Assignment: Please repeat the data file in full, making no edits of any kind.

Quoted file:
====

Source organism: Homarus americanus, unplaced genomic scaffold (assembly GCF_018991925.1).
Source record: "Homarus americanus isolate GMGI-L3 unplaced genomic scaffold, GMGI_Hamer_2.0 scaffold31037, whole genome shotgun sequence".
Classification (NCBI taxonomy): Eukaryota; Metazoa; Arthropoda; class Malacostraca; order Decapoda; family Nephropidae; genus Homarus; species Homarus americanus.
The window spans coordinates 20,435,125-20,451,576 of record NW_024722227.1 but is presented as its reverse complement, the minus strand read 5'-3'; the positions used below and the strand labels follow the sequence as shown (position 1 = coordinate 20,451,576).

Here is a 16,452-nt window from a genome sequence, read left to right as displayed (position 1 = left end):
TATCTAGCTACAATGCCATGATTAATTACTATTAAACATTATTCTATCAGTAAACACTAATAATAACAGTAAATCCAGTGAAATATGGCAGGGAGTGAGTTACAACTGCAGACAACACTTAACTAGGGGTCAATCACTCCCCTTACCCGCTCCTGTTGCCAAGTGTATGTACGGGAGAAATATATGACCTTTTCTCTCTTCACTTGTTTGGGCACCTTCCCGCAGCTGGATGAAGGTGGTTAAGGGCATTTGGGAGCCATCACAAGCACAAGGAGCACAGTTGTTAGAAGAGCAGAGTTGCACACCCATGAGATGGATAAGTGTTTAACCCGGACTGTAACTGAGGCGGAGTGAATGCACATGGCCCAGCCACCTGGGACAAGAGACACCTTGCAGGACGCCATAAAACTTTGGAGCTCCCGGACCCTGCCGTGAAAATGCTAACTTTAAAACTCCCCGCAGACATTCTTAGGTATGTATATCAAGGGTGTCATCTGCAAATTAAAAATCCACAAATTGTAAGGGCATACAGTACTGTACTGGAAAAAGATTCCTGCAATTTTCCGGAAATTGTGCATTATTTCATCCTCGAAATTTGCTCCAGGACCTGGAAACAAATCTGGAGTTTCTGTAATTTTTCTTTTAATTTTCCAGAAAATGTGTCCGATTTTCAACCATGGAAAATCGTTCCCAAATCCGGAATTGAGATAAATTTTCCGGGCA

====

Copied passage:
Source organism: Homarus americanus, unplaced genomic scaffold (assembly GCF_018991925.1).
Source record: "Homarus americanus isolate GMGI-L3 unplaced genomic scaffold, GMGI_Hamer_2.0 scaffold31037, whole genome shotgun sequence".
Classification (NCBI taxonomy): Eukaryota; Metazoa; Arthropoda; class Malacostraca; order Decapoda; family Nephropidae; genus Homarus; species Homarus americanus.
The window spans coordinates 20,435,125-20,451,576 of record NW_024722227.1 but is presented as its reverse complement, the minus strand read 5'-3'; the positions used below and the strand labels follow the sequence as shown (position 1 = coordinate 20,451,576).

Here is a 16,452-nt window from a genome sequence, read left to right as displayed (position 1 = left end):
TATCTAGCTACAATGCCATGATTAATTACTATTAAACATTATTCTATCAGTAAACACTAATAATAACAGTAAATCCAGTGAAATATGGCAGGGAGTGAGTTACAACTGCAGACAACACTTAACTAGGGGTCAATCACTCCCCTTACCCGCTCCTGTTGCCAAGTGTATGTACGGGAGAAATATATGACCTTTTCTCTCTTCACTTGTTTGGGCACCTTCCCGCAGCTGGATGAAGGTGGTTAAGGGCATTTGGGAGCCATCACAAGCACAAGGAGCACAGTTGTTAGAAGAGCAGAGTTGCACACCCATGAGATGGATAAGTGTTTAACCCGGACTGTAACTGAGGCGGAGTGAATGCACATGGCCCAGCCACCTGGGACAAGAGACACCTTGCAGGACGCCATAAAACTTTGGAGCTCCCGGACCCTGCCGTGAAAATGCTAACTTTAAAACTCCCCGCAGACATTCTTAGGTATGTATATCAAGGGTGTCATCTGCAAATTAAAAATCCACAAATTGTAAGGGCATACAGTACTGTACTGGAAAAAGATTCCTGCAATTTTCCGGAAATTGTGCATTATTTCATCCTCGAAATTTGCTCCAGGACCTGGAAACAAATCTGGAGTTTCTGTAATTTTTCTTTTAATTTTCCAGAAAATGTGTCCGATTTTCAACCATGGAAAATCGTTCCCAAATCCGGAATTGAGATAAATTTTCCGGGCA